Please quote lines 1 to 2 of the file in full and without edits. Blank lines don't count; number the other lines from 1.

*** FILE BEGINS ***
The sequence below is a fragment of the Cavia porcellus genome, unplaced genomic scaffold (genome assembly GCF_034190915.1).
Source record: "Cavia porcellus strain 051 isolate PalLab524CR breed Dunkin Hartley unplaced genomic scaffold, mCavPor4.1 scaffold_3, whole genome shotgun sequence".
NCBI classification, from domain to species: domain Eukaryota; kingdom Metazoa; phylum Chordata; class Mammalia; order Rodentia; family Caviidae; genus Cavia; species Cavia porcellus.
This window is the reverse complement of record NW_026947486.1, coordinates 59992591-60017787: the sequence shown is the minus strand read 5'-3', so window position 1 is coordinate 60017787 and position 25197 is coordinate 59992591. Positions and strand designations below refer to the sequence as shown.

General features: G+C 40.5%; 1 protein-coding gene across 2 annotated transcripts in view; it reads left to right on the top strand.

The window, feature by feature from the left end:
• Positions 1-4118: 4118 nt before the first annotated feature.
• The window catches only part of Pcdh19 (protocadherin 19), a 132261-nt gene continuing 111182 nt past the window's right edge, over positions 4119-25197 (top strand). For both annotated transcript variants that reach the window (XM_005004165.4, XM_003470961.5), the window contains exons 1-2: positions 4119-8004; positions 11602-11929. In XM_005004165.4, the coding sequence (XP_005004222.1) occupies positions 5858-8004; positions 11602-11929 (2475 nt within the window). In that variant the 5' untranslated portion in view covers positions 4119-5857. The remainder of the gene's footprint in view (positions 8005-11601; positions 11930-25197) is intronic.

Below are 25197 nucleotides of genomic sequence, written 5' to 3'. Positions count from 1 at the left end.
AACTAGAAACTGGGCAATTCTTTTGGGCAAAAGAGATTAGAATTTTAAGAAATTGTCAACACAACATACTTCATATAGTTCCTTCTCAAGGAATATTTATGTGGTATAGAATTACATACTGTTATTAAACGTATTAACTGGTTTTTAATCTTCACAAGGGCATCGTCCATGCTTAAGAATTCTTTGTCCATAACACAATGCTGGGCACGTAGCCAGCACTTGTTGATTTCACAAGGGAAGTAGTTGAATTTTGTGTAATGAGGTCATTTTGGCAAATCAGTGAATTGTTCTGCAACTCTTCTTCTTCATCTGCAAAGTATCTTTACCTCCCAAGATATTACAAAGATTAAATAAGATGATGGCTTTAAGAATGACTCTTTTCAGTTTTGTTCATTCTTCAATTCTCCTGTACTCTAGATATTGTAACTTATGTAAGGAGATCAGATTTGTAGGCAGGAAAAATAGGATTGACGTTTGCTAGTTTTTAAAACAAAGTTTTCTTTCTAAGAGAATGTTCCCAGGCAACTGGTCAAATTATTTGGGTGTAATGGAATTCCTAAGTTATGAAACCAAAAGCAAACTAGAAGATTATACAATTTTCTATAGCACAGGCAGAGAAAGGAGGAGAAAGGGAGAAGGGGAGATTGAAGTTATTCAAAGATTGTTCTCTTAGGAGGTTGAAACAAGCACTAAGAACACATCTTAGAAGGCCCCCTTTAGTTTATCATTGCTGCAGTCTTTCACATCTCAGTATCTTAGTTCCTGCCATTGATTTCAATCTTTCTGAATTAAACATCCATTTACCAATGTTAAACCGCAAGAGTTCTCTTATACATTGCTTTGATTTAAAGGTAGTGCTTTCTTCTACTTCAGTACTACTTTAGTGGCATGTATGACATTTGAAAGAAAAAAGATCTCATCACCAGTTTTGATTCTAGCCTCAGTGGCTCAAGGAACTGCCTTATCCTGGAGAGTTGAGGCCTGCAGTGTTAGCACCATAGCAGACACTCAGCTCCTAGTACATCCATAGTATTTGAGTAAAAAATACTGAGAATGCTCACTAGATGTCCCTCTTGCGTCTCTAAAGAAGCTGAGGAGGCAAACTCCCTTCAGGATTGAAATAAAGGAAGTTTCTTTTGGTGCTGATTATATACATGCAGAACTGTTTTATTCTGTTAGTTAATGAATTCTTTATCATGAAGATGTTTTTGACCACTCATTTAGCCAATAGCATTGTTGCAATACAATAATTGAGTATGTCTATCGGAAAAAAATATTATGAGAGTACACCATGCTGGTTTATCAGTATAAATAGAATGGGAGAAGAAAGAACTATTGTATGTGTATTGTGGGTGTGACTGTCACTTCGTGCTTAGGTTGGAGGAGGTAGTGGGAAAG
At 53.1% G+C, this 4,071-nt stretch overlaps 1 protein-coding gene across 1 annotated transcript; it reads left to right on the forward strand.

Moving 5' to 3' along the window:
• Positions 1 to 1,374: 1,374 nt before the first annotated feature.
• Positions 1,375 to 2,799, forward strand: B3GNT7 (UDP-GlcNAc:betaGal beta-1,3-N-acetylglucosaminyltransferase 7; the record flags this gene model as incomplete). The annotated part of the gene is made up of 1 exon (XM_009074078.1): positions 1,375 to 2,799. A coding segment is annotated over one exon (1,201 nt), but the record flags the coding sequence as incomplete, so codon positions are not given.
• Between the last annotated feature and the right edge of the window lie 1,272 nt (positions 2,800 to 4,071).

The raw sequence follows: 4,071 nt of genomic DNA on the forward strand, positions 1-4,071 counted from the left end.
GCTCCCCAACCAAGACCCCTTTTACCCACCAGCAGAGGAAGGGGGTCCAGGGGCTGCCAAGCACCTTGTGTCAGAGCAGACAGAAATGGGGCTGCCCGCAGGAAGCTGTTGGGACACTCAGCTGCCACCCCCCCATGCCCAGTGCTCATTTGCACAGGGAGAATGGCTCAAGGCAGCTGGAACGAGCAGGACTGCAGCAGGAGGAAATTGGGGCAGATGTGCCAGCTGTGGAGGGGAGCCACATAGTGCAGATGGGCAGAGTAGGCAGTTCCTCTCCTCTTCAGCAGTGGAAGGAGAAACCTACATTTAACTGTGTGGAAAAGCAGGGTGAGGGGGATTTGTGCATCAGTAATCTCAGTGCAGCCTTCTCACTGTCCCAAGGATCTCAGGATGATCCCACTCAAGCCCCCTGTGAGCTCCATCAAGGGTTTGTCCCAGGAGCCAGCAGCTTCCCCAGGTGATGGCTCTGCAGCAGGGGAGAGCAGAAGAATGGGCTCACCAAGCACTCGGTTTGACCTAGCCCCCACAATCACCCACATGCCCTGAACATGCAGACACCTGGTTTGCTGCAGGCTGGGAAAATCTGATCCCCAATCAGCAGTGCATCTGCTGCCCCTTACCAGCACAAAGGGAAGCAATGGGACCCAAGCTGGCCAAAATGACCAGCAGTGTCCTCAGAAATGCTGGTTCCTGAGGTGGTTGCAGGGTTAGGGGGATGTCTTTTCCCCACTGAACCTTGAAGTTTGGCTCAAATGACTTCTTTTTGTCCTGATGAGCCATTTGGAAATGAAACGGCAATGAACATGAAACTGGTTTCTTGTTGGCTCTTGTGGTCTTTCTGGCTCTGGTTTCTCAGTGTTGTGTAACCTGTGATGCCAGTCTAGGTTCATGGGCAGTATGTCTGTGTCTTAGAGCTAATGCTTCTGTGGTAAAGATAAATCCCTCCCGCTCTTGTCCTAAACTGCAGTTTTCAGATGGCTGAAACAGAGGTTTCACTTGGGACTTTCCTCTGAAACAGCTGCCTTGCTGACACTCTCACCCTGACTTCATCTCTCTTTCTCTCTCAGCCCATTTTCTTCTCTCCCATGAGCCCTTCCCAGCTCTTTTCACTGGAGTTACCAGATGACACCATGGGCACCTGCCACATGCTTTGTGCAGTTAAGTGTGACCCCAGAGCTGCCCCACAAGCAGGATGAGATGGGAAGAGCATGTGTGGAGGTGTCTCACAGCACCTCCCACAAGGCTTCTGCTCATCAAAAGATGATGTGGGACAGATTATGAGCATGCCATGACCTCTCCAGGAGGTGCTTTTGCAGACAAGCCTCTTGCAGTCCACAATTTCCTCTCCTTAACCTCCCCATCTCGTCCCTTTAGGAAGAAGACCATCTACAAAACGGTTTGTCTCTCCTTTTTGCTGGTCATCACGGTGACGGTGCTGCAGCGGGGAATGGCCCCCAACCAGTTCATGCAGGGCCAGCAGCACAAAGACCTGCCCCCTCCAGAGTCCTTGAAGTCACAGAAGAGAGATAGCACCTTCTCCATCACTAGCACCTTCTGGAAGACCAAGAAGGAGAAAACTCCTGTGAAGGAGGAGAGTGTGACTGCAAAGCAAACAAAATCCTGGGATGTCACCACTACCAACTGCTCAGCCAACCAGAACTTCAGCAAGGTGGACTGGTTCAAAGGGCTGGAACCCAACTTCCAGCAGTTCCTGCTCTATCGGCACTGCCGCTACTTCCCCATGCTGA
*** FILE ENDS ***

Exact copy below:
The sequence below is a fragment of the Cavia porcellus genome, unplaced genomic scaffold (genome assembly GCF_034190915.1).
Source record: "Cavia porcellus strain 051 isolate PalLab524CR breed Dunkin Hartley unplaced genomic scaffold, mCavPor4.1 scaffold_3, whole genome shotgun sequence".